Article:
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Chatelaine's Antiques & Appraisals Magazine > Furniture > Expert Tip: Middle Eastern Furniture

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Mother of Pearl

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Islamic Furniture


 The Islamic world, and especially the Middle East, developed its own traditions of furniture making. Many of its highly decorated products have found their way into non-Islamic markets.

 Any European travelling to a Middle Eastern country any time before World War 2 would notice two things about the furniture; how few pieces there were, and the wonderful, intricate decorations that covered every inch of them.

 There would have been no bedsteads, cupboards or chests of drawers; no chairs, sofas or dining tables. Rooms were filled instead with a rich spread of carpets, cushions and rugs as life took place mainly at floor level. Food was served from small side tables no more than 75cm/30in high.

 There were low, box-like chests for storing clothes and, where appropriate, pointed stands on which to place a turban. Another specialized type of furniture was a folding, X-shaped Koran stand, where the Islamic holy book was placed for reading.

 The Koran discourages the making of realistic images of people and animals, and Islamic decoration consists solely of abstract and semi-abstract patterns. In furniture, these patterns were created by means of inlay. Dark tortoiseshell, iridescent mother-of-pearl, ivory, bone and ebonized wood were the commonest materials. Inlaid outlines, known as stringing, emphasized the outline of a piece. Prayers or exhortations in Arabic script were often included in the designs.

 From the middle of the 19th century, there was a strong Western presence in countries such as Syria and Egypt, and workmen in these countries turned out pieces such as writing desks, armchairs and sofas, made on Victorian lines but full of inlaid detailing.

 Richly decorated and unusually styled, furniture made in the various Islamic traditions of the Middle East can bring a wonderfully sunny and exotic touch to rooms in the drabbest of climates, particularly when it is combined with the colourful textiles of the region.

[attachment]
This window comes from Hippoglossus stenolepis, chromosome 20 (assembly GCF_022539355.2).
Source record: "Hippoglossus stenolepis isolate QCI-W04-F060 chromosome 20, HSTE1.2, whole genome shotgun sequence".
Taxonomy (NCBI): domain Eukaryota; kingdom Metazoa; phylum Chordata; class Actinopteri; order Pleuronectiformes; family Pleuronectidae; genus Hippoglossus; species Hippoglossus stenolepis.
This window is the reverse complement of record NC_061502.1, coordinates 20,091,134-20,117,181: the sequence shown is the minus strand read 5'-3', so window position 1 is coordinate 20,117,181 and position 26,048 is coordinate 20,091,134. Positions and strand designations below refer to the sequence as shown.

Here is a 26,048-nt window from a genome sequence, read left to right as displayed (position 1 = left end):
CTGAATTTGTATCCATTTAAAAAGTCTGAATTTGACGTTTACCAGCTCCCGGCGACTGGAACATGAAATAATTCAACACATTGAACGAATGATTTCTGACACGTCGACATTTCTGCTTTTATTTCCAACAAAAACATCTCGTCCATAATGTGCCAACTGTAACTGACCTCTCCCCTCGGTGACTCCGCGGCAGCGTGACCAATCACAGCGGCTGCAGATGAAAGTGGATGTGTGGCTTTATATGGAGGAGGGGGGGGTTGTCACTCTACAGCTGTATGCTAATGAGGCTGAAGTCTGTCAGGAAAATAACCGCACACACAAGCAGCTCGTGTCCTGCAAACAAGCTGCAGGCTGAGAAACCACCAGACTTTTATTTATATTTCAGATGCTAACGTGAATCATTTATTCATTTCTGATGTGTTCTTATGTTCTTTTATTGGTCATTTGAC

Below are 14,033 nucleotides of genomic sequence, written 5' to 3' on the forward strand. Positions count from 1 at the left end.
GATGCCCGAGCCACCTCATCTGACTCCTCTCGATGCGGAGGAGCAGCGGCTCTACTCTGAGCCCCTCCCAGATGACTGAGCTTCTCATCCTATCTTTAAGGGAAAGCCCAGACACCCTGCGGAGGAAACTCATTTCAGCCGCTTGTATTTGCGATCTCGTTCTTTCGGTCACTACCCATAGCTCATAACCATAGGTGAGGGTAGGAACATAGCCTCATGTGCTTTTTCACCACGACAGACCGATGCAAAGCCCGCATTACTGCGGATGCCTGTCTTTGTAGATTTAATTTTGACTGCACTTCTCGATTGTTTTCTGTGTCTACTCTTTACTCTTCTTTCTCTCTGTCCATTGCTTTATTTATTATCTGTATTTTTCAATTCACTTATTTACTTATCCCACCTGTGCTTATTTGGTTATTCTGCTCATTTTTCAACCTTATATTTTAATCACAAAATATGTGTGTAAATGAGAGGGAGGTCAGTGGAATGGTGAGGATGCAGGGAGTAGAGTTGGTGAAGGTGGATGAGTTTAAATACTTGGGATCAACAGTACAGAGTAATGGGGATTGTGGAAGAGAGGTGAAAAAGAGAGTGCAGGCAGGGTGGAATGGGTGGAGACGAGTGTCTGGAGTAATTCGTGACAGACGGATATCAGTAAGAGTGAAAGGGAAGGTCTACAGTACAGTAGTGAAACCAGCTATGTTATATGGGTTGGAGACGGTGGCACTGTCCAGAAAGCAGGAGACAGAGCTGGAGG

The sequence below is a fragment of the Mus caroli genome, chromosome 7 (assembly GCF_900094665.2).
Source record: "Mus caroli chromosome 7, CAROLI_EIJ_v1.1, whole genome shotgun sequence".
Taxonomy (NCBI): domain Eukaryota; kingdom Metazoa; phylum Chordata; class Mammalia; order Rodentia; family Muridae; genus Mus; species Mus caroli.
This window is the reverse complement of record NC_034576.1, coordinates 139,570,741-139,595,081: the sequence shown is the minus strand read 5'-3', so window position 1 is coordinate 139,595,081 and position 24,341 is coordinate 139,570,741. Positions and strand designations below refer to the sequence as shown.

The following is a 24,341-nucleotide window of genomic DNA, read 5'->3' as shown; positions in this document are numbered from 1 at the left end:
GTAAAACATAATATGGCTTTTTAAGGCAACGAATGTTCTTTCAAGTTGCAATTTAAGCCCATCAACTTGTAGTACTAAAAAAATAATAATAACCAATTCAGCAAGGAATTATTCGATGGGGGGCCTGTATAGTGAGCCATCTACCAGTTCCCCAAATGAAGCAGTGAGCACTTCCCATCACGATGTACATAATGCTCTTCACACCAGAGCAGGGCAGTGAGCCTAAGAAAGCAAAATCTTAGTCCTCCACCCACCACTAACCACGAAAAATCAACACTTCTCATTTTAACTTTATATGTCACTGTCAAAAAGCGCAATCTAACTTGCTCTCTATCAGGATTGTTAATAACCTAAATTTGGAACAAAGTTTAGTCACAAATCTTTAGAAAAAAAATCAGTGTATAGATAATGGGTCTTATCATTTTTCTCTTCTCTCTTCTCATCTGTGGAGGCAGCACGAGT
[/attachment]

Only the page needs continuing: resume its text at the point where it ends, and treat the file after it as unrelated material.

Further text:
Of all Islamic furniture seen in Europe today, it is the small polygonal tables that are most often offered for sale at auction or in the shops of antiques dealers. A certain amount of European-style furniture, along with some purely Islamic pieces such as chests, Koran boxes and Koran stands, can also be found. Carved panels, screens, doors and shutters, as well as separate pieces of decorative work removed from their original setting, also turn up frequently in auctions.

 Prices tend to follow the quality of the decoration. The most highly valued designs are those that are symmetrical with the shape of the piece itself; a hexagonal table, for instance, would have a pattern based on six-fold symmetry, while a rectangular one would have a pattern in twofold or four-fold symmetry.


 Intricate inlay can be cleaned with a cotton bud dipped in silver polish, white spirit (for shell) or wood polish as appropriate. Take care that you don't stain some of the inlay materials by using unsuitable cleaners. If in doubt, don't use the cleaner.

 Inlaid pieces may warp and come loose if the furniture is regularly subjected to changes in temperature and humidity. They should not be left in conservatories, for instance.

The Mother-Of-Pearl Overlay Furniture of Gujarat: A Sixteenth-And Seventeenth-Century Indian Handicraft and Its Markets in the Islamic East and Euro Simon Digby; Hardcover

Secrets of the Koran: Revealing Insight into Islam's Holy Book by Don Richardson; Hardcover

The Holy Quran: An English Translation by Allamah Nooruddin, et al; Leather Bound

The Koran: A Very Short Introduction by Michael Cook; Paperback

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